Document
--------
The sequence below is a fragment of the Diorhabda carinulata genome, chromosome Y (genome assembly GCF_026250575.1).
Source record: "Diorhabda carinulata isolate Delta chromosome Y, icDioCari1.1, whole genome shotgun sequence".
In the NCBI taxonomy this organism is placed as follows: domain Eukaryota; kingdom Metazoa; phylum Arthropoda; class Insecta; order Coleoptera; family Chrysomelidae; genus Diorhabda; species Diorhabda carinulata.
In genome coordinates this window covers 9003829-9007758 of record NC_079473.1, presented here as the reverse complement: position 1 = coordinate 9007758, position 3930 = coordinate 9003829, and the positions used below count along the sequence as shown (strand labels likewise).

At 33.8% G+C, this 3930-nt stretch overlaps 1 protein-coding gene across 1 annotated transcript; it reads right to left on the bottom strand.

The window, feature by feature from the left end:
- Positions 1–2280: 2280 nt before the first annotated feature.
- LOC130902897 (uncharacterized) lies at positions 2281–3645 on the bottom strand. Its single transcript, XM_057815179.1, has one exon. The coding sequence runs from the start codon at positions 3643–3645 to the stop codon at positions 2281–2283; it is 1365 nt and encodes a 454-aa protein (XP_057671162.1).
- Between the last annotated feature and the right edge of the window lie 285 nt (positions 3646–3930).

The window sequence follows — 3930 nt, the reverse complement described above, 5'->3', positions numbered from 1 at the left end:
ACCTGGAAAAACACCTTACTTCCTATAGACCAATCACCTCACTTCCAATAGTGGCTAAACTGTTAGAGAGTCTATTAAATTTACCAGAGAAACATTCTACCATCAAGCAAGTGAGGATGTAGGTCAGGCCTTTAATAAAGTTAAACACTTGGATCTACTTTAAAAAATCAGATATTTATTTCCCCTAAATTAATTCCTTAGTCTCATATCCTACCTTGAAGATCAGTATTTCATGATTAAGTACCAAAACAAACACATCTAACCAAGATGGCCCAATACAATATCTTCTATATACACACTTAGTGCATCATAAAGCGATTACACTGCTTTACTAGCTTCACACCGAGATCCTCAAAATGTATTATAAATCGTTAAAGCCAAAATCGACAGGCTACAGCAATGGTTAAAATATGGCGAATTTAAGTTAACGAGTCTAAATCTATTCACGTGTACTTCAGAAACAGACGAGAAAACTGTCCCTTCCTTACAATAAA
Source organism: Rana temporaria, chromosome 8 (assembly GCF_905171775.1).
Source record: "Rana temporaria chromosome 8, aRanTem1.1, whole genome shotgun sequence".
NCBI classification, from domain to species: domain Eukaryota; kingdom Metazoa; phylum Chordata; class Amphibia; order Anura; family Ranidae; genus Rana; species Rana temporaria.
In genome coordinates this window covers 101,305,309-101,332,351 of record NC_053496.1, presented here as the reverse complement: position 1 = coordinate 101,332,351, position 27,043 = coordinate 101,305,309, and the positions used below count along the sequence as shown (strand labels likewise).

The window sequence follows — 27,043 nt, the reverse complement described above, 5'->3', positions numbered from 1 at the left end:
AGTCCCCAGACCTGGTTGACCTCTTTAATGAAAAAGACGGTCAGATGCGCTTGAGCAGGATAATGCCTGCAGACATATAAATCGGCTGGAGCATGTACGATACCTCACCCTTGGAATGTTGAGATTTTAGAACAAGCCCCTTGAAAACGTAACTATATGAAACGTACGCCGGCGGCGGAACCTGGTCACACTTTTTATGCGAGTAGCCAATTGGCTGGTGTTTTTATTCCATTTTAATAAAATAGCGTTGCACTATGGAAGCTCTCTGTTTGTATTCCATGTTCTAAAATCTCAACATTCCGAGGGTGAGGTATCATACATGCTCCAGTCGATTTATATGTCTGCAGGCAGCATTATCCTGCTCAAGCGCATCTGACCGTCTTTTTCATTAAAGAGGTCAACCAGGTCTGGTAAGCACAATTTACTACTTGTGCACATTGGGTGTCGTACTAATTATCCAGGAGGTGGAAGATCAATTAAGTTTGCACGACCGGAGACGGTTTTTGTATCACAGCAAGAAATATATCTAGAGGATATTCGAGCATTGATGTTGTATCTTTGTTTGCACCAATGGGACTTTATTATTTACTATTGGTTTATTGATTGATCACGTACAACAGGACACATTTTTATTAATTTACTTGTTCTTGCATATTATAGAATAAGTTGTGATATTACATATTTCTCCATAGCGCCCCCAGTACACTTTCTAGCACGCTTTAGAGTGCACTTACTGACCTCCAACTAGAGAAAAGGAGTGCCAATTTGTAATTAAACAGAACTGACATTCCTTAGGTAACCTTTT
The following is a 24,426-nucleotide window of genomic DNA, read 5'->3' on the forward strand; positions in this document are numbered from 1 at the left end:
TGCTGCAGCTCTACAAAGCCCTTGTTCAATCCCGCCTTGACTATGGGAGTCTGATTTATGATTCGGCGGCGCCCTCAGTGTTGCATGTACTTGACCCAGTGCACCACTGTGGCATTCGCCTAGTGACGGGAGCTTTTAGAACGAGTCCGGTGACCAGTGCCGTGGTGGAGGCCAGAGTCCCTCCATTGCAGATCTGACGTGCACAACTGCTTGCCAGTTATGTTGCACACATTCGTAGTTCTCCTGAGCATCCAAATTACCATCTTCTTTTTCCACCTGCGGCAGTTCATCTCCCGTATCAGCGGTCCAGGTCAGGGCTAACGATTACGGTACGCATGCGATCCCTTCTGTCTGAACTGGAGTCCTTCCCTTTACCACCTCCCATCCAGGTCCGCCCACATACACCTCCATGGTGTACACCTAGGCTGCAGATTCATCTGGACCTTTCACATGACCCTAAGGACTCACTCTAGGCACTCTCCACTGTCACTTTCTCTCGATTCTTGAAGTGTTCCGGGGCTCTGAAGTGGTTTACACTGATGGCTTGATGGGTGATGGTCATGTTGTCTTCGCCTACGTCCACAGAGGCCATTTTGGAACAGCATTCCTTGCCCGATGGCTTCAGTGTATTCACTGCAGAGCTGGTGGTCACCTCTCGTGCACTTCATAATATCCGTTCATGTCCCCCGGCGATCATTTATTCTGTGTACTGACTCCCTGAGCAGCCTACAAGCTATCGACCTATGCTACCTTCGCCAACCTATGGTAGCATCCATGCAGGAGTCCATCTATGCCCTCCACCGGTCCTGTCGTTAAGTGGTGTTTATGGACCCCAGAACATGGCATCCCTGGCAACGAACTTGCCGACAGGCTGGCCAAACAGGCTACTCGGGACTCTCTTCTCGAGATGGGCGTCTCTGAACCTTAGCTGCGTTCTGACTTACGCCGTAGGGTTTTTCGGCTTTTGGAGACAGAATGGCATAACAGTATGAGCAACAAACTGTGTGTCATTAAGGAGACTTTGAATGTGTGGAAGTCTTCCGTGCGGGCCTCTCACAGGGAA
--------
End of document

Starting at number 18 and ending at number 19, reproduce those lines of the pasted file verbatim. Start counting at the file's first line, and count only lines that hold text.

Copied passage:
The following is a 24,426-nucleotide window of genomic DNA, read 5'->3' on the forward strand; positions in this document are numbered from 1 at the left end:
TGCTGCAGCTCTACAAAGCCCTTGTTCAATCCCGCCTTGACTATGGGAGTCTGATTTATGATTCGGCGGCGCCCTCAGTGTTGCATGTACTTGACCCAGTGCACCACTGTGGCATTCGCCTAGTGACGGGAGCTTTTAGAACGAGTCCGGTGACCAGTGCCGTGGTGGAGGCCAGAGTCCCTCCATTGCAGATCTGACGTGCACAACTGCTTGCCAGTTATGTTGCACACATTCGTAGTTCTCCTGAGCATCCAAATTACCATCTTCTTTTTCCACCTGCGGCAGTTCATCTCCCGTATCAGCGGTCCAGGTCAGGGCTAACGATTACGGTACGCATGCGATCCCTTCTGTCTGAACTGGAGTCCTTCCCTTTACCACCTCCCATCCAGGTCCGCCCACATACACCTCCATGGTGTACACCTAGGCTGCAGATTCATCTGGACCTTTCACATGACCCTAAGGACTCACTCTAGGCACTCTCCACTGTCACTTTCTCTCGATTCTTGAAGTGTTCCGGGGCTCTGAAGTGGTTTACACTGATGGCTTGATGGGTGATGGTCATGTTGTCTTCGCCTACGTCCACAGAGGCCATTTTGGAACAGCATTCCTTGCCCGATGGCTTCAGTGTATTCACTGCAGAGCTGGTGGTCACCTCTCGTGCACTTCATAATATCCGTTCATGTCCCCCGGCGATCATTTATTCTGTGTACTGACTCCCTGAGCAGCCTACAAGCTATCGACCTATGCTACCTTCGCCAACCTATGGTAGCATCCATGCAGGAGTCCATCTATGCCCTCCACCGGTCCTGTCGTTAAGTGGTGTTTATGGACCCCAGAACATGGCATCCCTGGCAACGAACTTGCCGACAGGCTGGCCAAACAGGCTACTCGGGACTCTCTTCTCGAGATGGGCGTCTCTGAACCTTAGCTGCGTTCTGACTTACGCCGTAGGGTTTTTCGGCTTTTGGAGACAGAATGGCATAACAGTATGAGCAACAAACTGTGTGTCATTAAGGAGACTTTGAATGTGTGGAAGTCTTCCGTGCGGGCCTCTCACAGGGAA